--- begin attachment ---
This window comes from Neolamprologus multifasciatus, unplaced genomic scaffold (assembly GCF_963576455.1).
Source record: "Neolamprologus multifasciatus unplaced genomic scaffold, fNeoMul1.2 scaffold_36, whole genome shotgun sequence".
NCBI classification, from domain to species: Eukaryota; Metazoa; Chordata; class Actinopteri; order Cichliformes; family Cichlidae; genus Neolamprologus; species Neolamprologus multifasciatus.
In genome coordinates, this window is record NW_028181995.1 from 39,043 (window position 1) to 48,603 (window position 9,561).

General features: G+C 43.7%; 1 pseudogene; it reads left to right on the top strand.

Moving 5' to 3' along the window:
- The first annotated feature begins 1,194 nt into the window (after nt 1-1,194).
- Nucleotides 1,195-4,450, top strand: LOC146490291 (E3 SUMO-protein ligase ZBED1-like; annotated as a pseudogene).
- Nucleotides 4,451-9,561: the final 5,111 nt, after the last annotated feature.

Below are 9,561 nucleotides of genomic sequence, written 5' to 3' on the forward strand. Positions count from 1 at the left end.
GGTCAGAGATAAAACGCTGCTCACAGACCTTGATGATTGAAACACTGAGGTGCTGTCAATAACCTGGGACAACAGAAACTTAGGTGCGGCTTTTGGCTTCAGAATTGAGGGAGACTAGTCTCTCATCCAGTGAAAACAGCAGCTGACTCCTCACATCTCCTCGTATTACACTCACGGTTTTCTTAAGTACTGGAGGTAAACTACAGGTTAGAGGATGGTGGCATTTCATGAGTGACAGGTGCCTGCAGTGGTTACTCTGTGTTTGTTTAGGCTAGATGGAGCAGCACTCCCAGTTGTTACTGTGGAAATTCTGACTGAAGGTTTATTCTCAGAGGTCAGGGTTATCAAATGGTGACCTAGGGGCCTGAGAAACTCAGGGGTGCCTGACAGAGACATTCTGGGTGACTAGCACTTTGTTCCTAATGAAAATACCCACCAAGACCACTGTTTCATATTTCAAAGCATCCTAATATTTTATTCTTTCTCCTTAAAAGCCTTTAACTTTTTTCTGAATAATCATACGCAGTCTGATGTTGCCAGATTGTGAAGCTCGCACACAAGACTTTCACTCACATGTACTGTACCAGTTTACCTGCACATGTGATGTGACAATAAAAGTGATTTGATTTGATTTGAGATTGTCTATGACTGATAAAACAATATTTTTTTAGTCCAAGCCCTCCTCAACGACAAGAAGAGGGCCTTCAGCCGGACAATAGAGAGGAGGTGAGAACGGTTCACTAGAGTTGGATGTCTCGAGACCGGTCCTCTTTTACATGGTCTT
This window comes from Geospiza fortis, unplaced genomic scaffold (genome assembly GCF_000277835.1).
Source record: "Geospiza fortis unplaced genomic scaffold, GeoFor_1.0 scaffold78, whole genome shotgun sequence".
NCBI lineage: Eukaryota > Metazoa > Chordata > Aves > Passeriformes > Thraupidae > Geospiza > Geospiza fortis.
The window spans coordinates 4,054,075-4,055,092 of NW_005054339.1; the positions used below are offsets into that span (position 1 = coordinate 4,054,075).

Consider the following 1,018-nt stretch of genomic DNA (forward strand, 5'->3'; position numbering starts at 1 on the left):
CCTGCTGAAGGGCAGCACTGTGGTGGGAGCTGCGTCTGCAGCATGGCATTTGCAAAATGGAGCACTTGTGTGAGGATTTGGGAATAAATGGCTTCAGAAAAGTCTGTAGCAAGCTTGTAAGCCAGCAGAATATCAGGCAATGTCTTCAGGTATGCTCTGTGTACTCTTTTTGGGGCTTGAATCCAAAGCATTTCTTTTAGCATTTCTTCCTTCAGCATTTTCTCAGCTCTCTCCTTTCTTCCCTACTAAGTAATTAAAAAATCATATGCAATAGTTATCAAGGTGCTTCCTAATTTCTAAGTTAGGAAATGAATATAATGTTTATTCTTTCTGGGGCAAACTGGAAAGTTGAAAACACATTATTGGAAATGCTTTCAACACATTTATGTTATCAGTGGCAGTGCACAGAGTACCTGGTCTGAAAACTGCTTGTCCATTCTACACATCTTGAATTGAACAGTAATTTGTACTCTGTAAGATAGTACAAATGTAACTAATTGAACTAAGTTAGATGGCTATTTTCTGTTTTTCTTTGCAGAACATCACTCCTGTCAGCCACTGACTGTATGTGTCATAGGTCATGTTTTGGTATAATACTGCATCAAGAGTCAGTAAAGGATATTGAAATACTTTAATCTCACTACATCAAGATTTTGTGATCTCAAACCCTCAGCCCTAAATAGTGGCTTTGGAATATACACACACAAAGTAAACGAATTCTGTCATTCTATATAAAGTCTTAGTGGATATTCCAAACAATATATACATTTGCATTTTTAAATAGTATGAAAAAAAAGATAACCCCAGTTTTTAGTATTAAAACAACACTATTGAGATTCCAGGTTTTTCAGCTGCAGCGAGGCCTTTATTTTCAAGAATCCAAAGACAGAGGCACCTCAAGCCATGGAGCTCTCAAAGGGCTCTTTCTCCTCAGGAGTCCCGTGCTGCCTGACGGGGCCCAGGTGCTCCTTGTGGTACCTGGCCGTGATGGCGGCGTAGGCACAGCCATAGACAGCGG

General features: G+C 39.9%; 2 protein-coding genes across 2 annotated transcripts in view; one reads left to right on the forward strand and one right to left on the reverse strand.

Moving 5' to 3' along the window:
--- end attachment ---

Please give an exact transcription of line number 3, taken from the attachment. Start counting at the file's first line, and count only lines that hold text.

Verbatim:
NCBI classification, from domain to species: Eukaryota; Metazoa; Chordata; class Actinopteri; order Cichliformes; family Cichlidae; genus Neolamprologus; species Neolamprologus multifasciatus.